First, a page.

Can a liquid which is saturated with a single solute, dissolve a different solute, or is saturation a universal thing? I ask because I’ve seen that different solutes have different points (amounts) at which they become saturated in water, for example, which caused me to think that maybe each solution was perhaps independent, even though that would produce some interesting extreme implications. Something like, take a water & sucrose mix that is saturated; can this mixture then dissolve salt?

The specific implication I am asking about is this: If I dissolve xylitol (a sugar alcohol) in water until it is saturated (200 g xylitol to 100 g water at 25 °C / 77 °F) can I then dissolve erythritol (a different sugar alcohol) into the solution?

Obviously, we could heat the liquid and enter super-saturation, but that’s not what I’m asking. I’m asking if this can be done without super-saturating (i.e. risking precipitation/crystallization) once cooled.

  • $\begingroup$ Do you know about colligative properties $\endgroup$
    – DSinghvi
    Apr 21, 2015 at 18:43
  • $\begingroup$ No, I've never heard about that. Chemistry's not my strong suit, I just figured here was the best place to ask the question. $\endgroup$
    – Yurelle
    Apr 21, 2015 at 18:51

2 Answers 2


Different solutes in the same solution indeed can affect each others' solubility. One example where this effect can be used to advantage is the "salting out" of a protein from water solution. Adding a salt (ammonium sulfate is especially good for this purpose) reduces the solubility of the protein in water, causing it to precipitate or crystallize out. Salting out can also be used to more fully separate an organic solvent from water. I imagine that in your example with the sugar alcohols, adding one component to water will reduce the solubility of the second component by a similar degree. But there may be cases where one solute increases the solubility of another.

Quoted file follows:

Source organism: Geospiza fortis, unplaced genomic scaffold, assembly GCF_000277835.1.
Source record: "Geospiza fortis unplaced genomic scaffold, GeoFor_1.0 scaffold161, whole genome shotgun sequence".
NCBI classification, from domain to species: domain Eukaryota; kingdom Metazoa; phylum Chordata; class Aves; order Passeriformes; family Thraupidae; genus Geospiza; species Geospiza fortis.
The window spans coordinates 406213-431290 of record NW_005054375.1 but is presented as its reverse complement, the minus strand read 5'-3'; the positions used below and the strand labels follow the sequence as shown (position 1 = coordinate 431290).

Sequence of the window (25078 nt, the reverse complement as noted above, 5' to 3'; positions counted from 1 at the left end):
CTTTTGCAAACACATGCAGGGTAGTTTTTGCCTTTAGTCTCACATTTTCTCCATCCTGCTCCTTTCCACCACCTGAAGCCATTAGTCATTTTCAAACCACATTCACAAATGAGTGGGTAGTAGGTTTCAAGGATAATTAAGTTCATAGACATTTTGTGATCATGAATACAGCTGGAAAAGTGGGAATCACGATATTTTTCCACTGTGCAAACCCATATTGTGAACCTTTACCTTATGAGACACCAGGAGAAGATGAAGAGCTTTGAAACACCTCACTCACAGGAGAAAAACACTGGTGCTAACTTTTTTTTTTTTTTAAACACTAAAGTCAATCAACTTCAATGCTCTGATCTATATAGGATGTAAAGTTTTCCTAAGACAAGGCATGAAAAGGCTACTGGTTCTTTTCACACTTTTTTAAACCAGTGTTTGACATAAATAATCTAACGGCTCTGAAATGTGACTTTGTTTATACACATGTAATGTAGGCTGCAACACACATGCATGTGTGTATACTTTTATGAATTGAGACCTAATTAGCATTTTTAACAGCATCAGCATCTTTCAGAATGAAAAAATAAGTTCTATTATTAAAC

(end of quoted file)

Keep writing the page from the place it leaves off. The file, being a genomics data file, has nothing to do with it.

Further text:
• $\begingroup$ "But there may be cases where one solute increases the solubility of another." Indeed, there's also Salting In for proteins, because the salt at small concentrations will increase the proteins solubility. $\endgroup$
    – Molx
    Apr 22, 2015 at 15:45
  • $\begingroup$ You Answered this for me 2 years ago, and I just realized that I never accepted your answer. Wow. I'm sorry man. I just did. Sorry, about that. $\endgroup$
    – Yurelle
    Jun 8, 2017 at 1:07
  • $\begingroup$ Hey, no problem. Glad you enjoy the forum! $\endgroup$
    – iad22agp
    Jun 8, 2017 at 12:16

The conundrum arises because dissolution is treated as a physical process when it is a chemical process. Solubility is dependent on the activities of the solvent, solute, and the precipitates [! no good word for the yet to dissolve or will not dissolve material]. The properties of the pure solids and [pure] solvents are assigned activities of one and shoved into the equilibrium constant and activity coefficients. Who really believes that the activities of water, solid NaCl, fused Al2O3, H2 gas etc. are all the same? It does make life easier. Adding something to a solution will change the activities of everything there; an application of LeChalelier's principle is a place to start. Someone working in formulation or even cooking will know that strange things happen when working near solubility limits. The timing, amounts, rate of addition order of addition can have profound effects on a product [Throw in some "normal" reactions and havoc can ensue].

The two sugar alcohols will probably compete for water lowering the total solubility. Look at the molecular structure and work on a molecular level, each alcohol molecule is probably equivalent to 6 waters. Also check on the formation of hydrates.


Your Answer

By clicking “Post Your Answer”, you agree to our terms of service and acknowledge that you have read and understand our privacy policy and code of conduct.

Not the answer you're looking for? Browse other questions tagged or ask your own question.